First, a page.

Pfannenstiel couldn’t escape the outlandish escapades that were seemingly following him to every corner of the planet. In New Zealand he is reported to have hunted down burglars who stole one of his prized jerseys, and he somehow found the time to steal a penguin from a local zoo with the intention of keeping it in his bathtub. At this point it is surprising that the name Pfannenstiel isn’t used synonymously to describe some unbelievable caper: “Yeah, he woke up under a bridge in Romania wearing just a Gorilla costume. He had an absolute Pfannenstiel of a night!” However, extraordinarily, yet more controversy awaited the German.
On Boxing Day in 2002, back for another stint in England, this time on loan in the Northern Premier League for Bradford Park Avenue against Harrogate Town, Pfannenstiel attempted to make a save at the feet of Clayton Donaldson. In a freak collision, the Harrogate striker’s knee smashed into Pfannenstiel’s chest, collapsing both of his lungs and preventing him from being able to breathe. Pfannenstiel was declared dead three times (yes, you read that correctly) only to be successfully resuscitated by the Bradford Park Avenue physio.
Pfannenstiel celebrated overcoming the minor inconvenience that was his deathly experience by doing what he loved doing most: moving clubs and travelling the world. Next came a spell with Huddersfield Town, shortly followed by another return to Germany to play for ASV Cham.
Baerum Sportsklubb of Norway came next, followed by Canada’s Calgary Mustangs, another stint in New Zealand with Otago United, and then KS Vllaznia Shkoder of Albania and FC Bentonit Ijevan of Armenia. By the time of his retirement from professional football in 2011, Vancouver Whitecaps, Brazil’s Atlético Ibirama, Norway’s Flekkeroy Idrettslag and Manglerud Star Toppfotball, as well as Namibian club The Ramblers all became pit-stops on the road to Pfannenstiel’s record-breaking roaming.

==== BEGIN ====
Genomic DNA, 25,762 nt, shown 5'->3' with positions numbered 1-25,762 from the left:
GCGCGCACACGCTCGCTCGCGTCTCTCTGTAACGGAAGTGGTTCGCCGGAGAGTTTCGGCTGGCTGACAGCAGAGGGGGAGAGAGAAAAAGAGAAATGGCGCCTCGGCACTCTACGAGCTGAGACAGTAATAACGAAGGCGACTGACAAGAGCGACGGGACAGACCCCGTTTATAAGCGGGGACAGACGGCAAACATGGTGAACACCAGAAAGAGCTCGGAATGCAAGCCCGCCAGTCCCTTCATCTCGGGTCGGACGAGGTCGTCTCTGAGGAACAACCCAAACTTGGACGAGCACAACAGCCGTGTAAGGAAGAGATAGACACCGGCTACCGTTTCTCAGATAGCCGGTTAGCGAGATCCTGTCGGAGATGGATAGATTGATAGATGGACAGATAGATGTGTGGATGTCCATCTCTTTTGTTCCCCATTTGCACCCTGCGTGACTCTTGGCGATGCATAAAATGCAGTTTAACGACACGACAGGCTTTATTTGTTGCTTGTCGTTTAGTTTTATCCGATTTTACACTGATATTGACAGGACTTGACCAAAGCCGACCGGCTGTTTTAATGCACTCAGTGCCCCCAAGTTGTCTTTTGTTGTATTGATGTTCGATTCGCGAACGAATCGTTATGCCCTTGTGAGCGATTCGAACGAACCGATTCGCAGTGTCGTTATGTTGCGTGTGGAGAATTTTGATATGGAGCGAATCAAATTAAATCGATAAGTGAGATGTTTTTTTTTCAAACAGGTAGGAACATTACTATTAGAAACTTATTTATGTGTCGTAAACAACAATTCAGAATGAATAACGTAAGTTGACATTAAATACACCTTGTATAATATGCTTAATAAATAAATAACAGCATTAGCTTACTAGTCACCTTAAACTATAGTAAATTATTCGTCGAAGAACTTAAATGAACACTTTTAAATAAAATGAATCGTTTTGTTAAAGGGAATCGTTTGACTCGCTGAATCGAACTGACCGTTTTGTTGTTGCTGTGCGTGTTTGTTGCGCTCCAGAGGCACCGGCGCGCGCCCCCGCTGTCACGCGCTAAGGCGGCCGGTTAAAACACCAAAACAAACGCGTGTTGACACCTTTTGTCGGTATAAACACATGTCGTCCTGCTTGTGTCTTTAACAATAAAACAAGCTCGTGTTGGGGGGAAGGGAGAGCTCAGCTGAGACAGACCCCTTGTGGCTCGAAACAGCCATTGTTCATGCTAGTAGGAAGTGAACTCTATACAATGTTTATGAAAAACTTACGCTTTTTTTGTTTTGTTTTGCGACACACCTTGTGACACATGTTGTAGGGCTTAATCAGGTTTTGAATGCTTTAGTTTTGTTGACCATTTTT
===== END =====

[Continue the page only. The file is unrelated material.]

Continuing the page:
Unsurprisingly, he wasn’t content with simply playing the game. So staff roles such as club manager, goalkeeper coach and technical director also intertwined with his playing career, allowing him to work with many of the clubs he had already represented, as well as the national teams of Cuba and Namibia.
Since hanging up his boots, he has told his story in the autobiography The Incredible Adventures of The Unstoppable Keeper. The book focuses on his career and his tenacious charity work, most notably his brainchild, Global United FC, an international, non-profit football club founded in 2009 with the aim of using the sport to “spread the message about climate change and sustainable alternatives”. The project uses Pfannenstiel’s experiences in the game as well as the support of many of his contemporaries, such as John Barnes, Jari Litmanen, Cafu, Lothar Matthäus and Zinedine Zidane.
Having attempted to spark a discussion regarding sport’s ability to influence social and economic change – by living for five days and four nights in an igloo in southern Germany – Pfannenstiel has also tried to make a difference with more conventional methods. He has staged local youth football tournaments in multiple continents, as well as organising charity matches in Namibia to raise awareness for climate change and the need for clean water resources in Africa.
Pfannenstiel isn’t content with being the only footballer to play in six continents and is aiming to battle the elements to add Antarctica sometime soon. He wants to complete his collection and raise more awareness for his chosen causes.
Through his marvellous travels, Pfannenstiel’s career has given him a life story to rival even Forrest Gump’s. His willingness to embrace any situation makes Jim Carrey’s Hollywood portrayal of a Yes Man look positively docile. Football almost got the better of Pfannenstiel on a few occasions; it imprisoned him and even took his life for a few minutes. But, thankfully, football was also the salvation that kept him going in his darkest hours and was the reason for his spectacularly bizarre story.
By Will Sharp. Follow @shillwarp